We are now Office Hours! Listen in for an explanation behind the name change. (If you’ve already subscribed to our old contexts.org RSS feed or in iTunes, don’t worry: you will still get the new episodes. As of right now we’re still listed as “Contexts Podcast” in iTunes, but we’re working on changing that.)
This episode features a discussion with Peter Conrad, author of the Spring 2010 Contexts book review, Pills and the Pursuit of Normalcy, which reviews Happy Pills and Normal At Any Cost. Arturo and Peter start off talking about these books, but the conversation turns into a fascinating, wide-ranging discussion of the medicalization of everything from happiness to height. Other books referenced include The Loss of Sadness and The Medicalization of Society.
Arturo — August 2, 2010
This morning I heard a nice piece on NPR morning edition about the medicalization of emotional pain.
According to a recent draft of the upcoming DSM-V (the diagnostic system for categorizing mental conditions) psychiatrists are considering dropping the "bereavement exception clause" to the diagnosis of clinical depression. Currently depressive symptoms are seen as "normal" suffering or normal sadness if it occurs in the context of bereavement--when somebody is grieving the loss of someone close. However, in the new DSM-V some psychiatrists want to see even this type of sadness as treatable if it extends beyond 2-weeks.
But as the NPR piece highlights, this is debatable as to whether emotional pain is truly pathological or a disease. Perhaps such sadness is a normal process of recovery, or as the woman in the story who suffered the loss of her child described it: necessary to give "meaning" to the life that was lost. What is the significance of personal attachment if we can so easily overcome the death of a loved one. Moreover, why is two-weeks seen as the cutoff point.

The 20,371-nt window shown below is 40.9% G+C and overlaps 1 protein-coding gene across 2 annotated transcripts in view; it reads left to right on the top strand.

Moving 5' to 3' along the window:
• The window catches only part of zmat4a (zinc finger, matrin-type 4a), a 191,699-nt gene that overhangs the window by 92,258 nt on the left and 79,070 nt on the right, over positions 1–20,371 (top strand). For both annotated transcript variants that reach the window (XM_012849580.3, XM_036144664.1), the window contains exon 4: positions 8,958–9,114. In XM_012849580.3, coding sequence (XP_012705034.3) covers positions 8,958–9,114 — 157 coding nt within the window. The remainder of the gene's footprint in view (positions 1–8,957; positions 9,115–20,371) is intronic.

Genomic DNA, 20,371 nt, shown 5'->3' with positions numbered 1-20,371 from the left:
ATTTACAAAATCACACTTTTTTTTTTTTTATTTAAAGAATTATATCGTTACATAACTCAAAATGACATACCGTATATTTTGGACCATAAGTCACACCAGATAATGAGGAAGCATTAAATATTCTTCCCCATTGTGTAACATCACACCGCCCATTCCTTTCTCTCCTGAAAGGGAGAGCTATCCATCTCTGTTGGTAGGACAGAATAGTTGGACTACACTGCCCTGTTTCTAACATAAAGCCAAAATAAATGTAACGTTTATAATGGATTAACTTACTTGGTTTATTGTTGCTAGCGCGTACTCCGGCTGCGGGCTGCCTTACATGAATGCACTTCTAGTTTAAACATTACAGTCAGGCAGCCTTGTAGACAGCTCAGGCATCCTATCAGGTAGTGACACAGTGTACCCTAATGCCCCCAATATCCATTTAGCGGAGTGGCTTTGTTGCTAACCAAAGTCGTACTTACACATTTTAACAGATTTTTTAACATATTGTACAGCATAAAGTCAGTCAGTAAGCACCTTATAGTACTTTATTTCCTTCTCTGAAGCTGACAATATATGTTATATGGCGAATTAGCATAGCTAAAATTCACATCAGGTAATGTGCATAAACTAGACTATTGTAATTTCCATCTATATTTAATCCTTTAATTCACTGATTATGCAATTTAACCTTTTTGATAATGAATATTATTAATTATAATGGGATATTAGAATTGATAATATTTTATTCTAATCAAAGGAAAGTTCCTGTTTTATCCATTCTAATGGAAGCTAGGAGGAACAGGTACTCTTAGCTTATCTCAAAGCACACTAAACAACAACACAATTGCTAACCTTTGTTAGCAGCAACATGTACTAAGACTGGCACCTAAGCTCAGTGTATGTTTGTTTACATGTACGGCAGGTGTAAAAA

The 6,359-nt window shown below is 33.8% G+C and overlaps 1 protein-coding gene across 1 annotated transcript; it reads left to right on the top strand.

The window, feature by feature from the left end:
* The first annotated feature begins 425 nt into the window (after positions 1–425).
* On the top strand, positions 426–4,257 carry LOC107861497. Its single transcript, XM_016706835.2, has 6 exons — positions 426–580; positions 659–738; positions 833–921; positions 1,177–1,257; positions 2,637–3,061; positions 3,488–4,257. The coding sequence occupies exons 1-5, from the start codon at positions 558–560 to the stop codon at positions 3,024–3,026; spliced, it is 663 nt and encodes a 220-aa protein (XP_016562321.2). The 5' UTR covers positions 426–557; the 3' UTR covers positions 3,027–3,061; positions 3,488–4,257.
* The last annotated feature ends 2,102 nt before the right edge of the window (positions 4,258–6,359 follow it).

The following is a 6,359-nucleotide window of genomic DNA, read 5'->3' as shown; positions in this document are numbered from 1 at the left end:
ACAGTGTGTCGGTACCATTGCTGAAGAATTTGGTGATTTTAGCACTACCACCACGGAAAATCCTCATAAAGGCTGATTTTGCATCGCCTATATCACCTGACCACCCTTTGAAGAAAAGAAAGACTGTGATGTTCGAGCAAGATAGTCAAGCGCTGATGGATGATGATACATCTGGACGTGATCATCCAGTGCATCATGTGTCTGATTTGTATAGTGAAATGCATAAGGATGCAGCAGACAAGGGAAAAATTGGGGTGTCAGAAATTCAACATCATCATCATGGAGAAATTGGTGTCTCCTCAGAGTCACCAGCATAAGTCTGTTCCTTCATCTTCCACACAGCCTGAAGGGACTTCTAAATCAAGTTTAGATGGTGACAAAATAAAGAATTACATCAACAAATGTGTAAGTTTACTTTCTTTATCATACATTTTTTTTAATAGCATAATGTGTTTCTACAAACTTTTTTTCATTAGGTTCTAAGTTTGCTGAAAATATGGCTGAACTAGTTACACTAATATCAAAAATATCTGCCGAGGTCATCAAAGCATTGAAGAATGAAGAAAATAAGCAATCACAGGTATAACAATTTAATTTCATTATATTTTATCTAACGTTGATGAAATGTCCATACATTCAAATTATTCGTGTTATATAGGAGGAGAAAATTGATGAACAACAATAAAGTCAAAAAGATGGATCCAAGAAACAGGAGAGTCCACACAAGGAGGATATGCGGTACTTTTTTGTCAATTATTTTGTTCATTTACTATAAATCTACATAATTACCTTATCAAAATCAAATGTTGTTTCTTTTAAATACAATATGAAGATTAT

Psychiatrists debate whether the empirical data points to a clear benefit of treating or not treating such suffering--but I think the issue really rests on how our ability (perhaps perceived ability) to alter our emotions changes the moral calculus of whether we should or not treat a social problem, as well alter the meaning we ascribe to that problem. Like in this podcast, Conrad discusses how the ability to alter physical height pathologizes height deviance. Girls that are too tall may suffer social stigma, and so if we have the ability to alter height it may seem more prudent to call it a treatable disease than address our social moral valuing of certain physical types. Of course, when we started valuing tall girls in age of women basketball, this medical condition quickly disappeared.
This is not to say that clinical depression is not real or shouldn't be treated, but does our ability to modify our sadness change what we see as tolerable or desirable in terms of suffering? Is this progress
A prior podcast with Allan Horwitz also discussed these issues, when we talked about his recent book the loss of sadness:
Jon — July 28, 2012
Medicalization is so pervasive in our culture that I actually believe it is the unofficial "language" of our time. More and more people seem incapable to make sense of their reality without speaking it.